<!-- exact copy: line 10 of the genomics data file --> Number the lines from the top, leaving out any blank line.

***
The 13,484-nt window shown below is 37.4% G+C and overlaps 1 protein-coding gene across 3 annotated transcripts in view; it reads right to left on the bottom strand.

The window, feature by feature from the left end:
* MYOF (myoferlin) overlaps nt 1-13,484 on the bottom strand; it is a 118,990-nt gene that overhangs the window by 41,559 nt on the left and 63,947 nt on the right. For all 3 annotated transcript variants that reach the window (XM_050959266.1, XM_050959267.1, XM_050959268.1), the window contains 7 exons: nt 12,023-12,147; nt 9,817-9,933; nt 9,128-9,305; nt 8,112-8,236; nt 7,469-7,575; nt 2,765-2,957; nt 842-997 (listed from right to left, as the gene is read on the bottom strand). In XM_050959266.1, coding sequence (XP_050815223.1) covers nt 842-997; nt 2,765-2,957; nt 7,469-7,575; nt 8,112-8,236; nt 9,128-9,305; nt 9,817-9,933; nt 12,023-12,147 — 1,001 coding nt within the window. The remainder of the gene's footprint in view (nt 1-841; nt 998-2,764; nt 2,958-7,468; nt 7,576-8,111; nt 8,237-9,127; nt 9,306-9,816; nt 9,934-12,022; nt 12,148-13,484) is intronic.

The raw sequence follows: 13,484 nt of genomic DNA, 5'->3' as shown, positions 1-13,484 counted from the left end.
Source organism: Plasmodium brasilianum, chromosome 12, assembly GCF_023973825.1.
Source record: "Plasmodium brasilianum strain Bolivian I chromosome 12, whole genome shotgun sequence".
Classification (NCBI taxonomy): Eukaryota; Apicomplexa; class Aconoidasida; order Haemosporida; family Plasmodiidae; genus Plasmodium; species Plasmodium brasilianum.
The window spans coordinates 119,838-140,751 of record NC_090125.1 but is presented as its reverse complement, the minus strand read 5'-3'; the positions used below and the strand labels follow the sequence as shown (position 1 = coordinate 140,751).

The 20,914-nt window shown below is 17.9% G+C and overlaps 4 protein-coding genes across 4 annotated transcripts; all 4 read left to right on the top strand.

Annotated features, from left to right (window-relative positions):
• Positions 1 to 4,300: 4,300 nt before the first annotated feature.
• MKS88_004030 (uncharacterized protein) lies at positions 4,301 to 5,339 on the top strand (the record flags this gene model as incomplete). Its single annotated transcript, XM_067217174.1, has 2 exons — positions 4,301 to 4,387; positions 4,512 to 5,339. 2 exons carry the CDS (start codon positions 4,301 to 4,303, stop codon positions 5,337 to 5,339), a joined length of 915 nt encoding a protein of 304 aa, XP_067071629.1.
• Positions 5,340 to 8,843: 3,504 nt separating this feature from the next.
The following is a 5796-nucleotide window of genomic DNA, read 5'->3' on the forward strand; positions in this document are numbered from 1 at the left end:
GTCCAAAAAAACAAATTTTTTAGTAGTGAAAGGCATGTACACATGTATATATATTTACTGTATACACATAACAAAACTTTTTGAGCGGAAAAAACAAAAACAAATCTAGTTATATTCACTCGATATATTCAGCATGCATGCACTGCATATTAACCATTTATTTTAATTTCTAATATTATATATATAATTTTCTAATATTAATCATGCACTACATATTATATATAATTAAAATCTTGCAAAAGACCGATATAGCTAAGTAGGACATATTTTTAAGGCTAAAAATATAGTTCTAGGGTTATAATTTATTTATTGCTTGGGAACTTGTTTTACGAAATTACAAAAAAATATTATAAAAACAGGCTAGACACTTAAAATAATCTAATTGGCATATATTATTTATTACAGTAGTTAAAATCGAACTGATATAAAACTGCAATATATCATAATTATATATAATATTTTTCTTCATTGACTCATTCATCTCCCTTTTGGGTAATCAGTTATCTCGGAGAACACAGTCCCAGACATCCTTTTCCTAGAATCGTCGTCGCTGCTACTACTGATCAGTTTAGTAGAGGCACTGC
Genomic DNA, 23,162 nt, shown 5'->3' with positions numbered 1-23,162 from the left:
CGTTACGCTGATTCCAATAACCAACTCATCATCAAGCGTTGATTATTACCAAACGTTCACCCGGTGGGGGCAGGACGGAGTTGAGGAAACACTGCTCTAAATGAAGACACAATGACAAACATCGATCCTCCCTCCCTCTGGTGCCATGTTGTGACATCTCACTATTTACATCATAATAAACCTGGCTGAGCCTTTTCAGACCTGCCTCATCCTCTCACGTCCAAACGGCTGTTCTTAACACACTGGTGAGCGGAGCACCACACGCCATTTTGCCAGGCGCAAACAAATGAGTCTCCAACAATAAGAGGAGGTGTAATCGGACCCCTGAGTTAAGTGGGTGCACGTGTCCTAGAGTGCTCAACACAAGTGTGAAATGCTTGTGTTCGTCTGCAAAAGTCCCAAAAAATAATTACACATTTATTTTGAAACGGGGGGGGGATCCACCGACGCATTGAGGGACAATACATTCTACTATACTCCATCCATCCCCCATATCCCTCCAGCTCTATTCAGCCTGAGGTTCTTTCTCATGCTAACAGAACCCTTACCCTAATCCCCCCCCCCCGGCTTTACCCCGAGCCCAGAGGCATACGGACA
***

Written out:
Annotated features, from left to right (window-relative positions):